Especially at the parish or congregational level, not only should such a narrow interpretation be countered by opposing arguments (in sermons, Bible studies etc); this calling into question should also be strengthened by
(1) experiencing economic and social vulnerability at the local level in the community's immediate (societal) setting, and
(2) discovering and practising forms of active solidarity with the involvement of all congregational members (not just youth and young adults doing a year of voluntary service). After all, the resultant “view from below”[35] gives people the opportunity in the first place to espouse the biblical view of security and vulnerability, and to understand that individual security can only arise, and endure, in the broader framework of community security.

"There remains an experience of incomparable value. We have for once learnt to see the great events of world history from below, from the perspective of the outcast, the suspects, the maltreated, the powerless, the oppressed, the reviled - in short, from the perspective of those who suffer. The important thing is that neither bitterness nor envy should have gnawed at the heart during this time, that we should have come to look with new eyes at matters great and small, sorrow and joy, strength and weakness, that our perception of generosity, humanity, justice and mercy should have become clearer, freer, less corruptible. We have to learn that personal suffering is a more effective key, a more rewarding principle for exploring the world in thought and action than is personal good fortune. This perspective from below must not become the partisan possession of those who are eternally dissatisfied, rather we must do justice to life in all its dimensions from a higher satisfaction whose foundation is beyond any talk of from below or from above. This is the way in which we may affirm it."
(Dietrich
Bonhoeffer described this „View from below” in the concluding passage of "After Ten Years: A Reckoning made at the New Year 1943", a text written for Eberhard Bethge, Hans Oster and Hans Von Dohnanyi). (30)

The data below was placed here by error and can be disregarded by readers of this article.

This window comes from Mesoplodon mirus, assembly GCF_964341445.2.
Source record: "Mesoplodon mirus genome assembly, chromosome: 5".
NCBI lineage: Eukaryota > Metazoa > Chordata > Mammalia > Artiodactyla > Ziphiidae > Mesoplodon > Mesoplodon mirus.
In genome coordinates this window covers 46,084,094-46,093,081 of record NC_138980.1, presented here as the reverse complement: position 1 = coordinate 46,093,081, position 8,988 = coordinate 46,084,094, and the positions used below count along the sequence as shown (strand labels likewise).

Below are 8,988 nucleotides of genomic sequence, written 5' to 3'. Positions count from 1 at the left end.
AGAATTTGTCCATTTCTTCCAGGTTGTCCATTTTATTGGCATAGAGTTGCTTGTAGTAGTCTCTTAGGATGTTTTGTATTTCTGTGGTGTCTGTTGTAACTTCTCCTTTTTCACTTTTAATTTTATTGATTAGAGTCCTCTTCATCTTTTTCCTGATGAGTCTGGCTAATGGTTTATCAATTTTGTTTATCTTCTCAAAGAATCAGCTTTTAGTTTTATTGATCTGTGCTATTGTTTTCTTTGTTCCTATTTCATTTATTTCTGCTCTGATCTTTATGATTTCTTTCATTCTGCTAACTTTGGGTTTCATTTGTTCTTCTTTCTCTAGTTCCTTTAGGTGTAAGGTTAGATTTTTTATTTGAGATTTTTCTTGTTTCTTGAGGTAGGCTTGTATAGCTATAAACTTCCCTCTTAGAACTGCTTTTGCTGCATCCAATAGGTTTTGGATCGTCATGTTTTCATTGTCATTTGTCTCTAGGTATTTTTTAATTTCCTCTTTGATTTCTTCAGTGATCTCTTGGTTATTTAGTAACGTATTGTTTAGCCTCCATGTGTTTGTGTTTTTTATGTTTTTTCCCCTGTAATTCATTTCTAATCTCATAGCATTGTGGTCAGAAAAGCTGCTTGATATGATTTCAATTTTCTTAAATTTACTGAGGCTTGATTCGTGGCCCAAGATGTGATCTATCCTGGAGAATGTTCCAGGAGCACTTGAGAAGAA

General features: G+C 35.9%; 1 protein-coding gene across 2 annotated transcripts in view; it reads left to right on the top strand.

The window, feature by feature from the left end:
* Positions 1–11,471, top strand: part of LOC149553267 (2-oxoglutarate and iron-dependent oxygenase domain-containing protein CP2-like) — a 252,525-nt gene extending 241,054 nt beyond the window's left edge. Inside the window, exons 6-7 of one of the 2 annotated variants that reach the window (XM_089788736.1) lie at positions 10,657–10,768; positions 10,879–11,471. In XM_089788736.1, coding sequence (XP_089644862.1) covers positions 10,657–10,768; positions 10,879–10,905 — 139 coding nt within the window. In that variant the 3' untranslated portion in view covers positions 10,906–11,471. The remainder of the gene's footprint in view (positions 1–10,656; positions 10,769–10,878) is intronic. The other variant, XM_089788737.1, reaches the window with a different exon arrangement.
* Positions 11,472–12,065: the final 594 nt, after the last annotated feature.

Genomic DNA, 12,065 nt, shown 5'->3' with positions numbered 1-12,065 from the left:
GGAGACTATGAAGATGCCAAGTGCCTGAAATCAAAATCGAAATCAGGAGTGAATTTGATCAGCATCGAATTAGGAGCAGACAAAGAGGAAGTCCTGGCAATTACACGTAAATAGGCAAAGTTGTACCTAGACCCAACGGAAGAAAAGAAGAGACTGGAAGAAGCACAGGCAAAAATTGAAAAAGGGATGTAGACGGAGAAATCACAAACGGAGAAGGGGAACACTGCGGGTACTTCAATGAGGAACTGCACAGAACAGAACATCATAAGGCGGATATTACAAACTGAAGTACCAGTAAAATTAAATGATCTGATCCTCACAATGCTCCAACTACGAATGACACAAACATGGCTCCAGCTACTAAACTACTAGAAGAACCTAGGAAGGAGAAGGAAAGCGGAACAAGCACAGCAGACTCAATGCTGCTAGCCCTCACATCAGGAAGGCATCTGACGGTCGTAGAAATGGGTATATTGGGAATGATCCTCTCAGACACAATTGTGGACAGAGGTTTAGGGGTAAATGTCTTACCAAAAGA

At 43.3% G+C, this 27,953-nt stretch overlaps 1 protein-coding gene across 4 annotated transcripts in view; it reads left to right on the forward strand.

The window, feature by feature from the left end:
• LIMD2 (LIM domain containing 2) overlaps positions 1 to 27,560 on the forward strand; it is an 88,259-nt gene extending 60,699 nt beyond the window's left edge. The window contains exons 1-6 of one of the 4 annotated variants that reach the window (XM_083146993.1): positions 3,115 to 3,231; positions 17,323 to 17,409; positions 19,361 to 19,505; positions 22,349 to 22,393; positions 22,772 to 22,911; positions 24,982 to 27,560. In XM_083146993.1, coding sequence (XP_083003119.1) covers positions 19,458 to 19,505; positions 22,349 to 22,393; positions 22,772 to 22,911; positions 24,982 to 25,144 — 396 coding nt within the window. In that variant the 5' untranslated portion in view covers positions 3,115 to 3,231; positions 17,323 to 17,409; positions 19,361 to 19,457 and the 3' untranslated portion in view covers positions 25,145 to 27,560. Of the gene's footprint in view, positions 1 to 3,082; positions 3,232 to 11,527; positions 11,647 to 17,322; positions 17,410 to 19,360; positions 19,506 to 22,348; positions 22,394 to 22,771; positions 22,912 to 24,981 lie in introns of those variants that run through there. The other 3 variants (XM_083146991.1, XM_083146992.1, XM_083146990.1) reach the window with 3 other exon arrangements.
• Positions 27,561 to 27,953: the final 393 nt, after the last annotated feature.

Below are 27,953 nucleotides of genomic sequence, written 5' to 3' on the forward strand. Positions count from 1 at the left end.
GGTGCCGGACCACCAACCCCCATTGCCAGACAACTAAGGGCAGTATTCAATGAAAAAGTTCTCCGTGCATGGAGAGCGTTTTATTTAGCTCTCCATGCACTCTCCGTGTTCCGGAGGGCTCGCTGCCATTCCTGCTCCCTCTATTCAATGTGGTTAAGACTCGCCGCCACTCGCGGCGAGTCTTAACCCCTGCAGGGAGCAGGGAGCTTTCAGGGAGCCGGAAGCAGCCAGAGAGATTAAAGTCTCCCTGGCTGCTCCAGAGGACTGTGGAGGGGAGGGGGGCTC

Translation from the German: Elaine Griffiths, TRM

Notes:

(1) José Harari: Contribución a la historia del M.L.N. Tupamaros (2.vols.); Montevideo 1986; Gerardo Caetano / José Rilla: Historia contemporánea del Uruguay; Montevideo 1994; particularly pp.199-238.
(2) Claiming citizens had “disappeared“ [the official term was desaparecidos (“disappeared“), and so not reacting to the habeas corpus petitions of relatives] was the “technique“ used by the Argentinean military dictatorship to create a lawless space in which to wage their “dirty war” against “subversive elements”. For most of those citizens who had “disappeared” this practice which violated human rights ended in their murder (after interrogations under torture in clandestine “detention centres”). In the case of the Argentinean navy units individuals who “disappeared” were doped with pentobarbital and flung out of planes at a great height into the Atlantic. See Horacio Verbitsky: The Flight. Confessions of an Argentinean Dirty Warrior. A Firsthand Account of Atrocity; New York 1996 (Span. original: El vuelo, Buenos Aires 1995).
(*) Translator’s note: term used hereafter taken from Is 32: 17 New Revised Standard Version (=NRSV).
(3) On batah see E.Jenni / C.Westermann (Hgg.) Theologisches Handwörterbuch zum AT, vol.1 (1971), col.300-305 and H.-J.Fabry u. H.Ringgren (Hgg.) Theologisches Wörterbuch zum AT; vol.I (Bonn 1973) col.608-615); on saqat ibid. vol.VIII (Bonn 1995) col.449-454.

(4) Judg 18:7 – The five men went on, and when they came to Laish, they observed the people who were living there securely in the manner of the Sidonians, quiet and unsuspecting, lacking nothing on earth, and possessing wealth